Jacques-Pierre Brissot was among the major architects of the French Revolution, yet history has vilified and then dismissed him. His early intellectual development was strongly influenced by Enlightenment ideas and aspirations. However, his own remarkable construct of a just, democratic society, universal suffrage, and a renewed humanity living in moral and political freedom foreshadowed many present-day ideologies. The prevailing view of Brissot has pigeonholed him as Brissot, the police spy, a label difficult to remove. Although this contention has been disputed at some length, Loft presents an alternative view of the forces that shaped Brissot's social and political activism. Tracing the gradual evolution of his ideology from its earliest stages reveals that he did t suddenly become a radical in the mid-1780s. An open, objective, and thorough evaluation of Brissot's work uncovers the roots of his lifelong commitment to reformist, egalitarian, and democratic ideals. To understand Brissot, the man and his work, one must assess the cultural, intellectual, and political influences that surrounded him. Loft offers the necessary fusion of text and context, providing a serious reconsideration of Brissot and his contributions to the history of human rights. Scholars and other researchers of the French Revolution and European political thought will find this study of particular value.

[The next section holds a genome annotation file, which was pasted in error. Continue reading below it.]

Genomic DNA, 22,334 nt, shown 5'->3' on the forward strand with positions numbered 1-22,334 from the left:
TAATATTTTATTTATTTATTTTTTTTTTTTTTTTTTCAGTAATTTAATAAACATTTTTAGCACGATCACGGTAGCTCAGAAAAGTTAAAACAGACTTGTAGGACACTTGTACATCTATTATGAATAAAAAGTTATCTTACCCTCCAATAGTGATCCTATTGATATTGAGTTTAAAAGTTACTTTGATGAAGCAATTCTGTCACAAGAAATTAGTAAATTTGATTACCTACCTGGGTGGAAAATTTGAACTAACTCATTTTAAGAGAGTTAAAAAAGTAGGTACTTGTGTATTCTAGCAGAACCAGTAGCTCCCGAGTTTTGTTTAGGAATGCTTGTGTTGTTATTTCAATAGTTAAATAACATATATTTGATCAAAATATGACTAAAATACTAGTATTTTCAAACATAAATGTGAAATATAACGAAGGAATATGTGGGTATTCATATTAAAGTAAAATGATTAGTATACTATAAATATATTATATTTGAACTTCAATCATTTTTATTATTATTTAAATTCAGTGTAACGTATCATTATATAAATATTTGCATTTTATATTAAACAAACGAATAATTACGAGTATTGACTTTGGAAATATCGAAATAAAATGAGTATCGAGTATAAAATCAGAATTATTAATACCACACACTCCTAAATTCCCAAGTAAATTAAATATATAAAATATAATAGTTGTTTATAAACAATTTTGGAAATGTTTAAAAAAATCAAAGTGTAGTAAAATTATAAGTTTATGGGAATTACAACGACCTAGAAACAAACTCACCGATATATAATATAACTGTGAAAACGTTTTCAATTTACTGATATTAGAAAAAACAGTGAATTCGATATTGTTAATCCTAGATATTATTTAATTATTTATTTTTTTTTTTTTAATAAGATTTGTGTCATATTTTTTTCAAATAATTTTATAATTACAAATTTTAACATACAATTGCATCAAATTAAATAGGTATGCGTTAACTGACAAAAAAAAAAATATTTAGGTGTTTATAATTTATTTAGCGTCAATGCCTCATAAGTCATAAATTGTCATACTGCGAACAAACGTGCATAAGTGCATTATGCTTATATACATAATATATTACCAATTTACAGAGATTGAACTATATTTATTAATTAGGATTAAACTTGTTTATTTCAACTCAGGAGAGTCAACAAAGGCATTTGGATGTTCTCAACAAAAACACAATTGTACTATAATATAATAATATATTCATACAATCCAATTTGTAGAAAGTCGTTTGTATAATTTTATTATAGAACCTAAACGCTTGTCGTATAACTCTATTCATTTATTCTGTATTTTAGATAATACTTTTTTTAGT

LEONORE LOFT is Professor of French at the State University of New York, Fredonia. Although trained in literature, her research focuses on interdisciplinary studies, particularly in the area of intellectual history. She has published numerous articles on Brissot.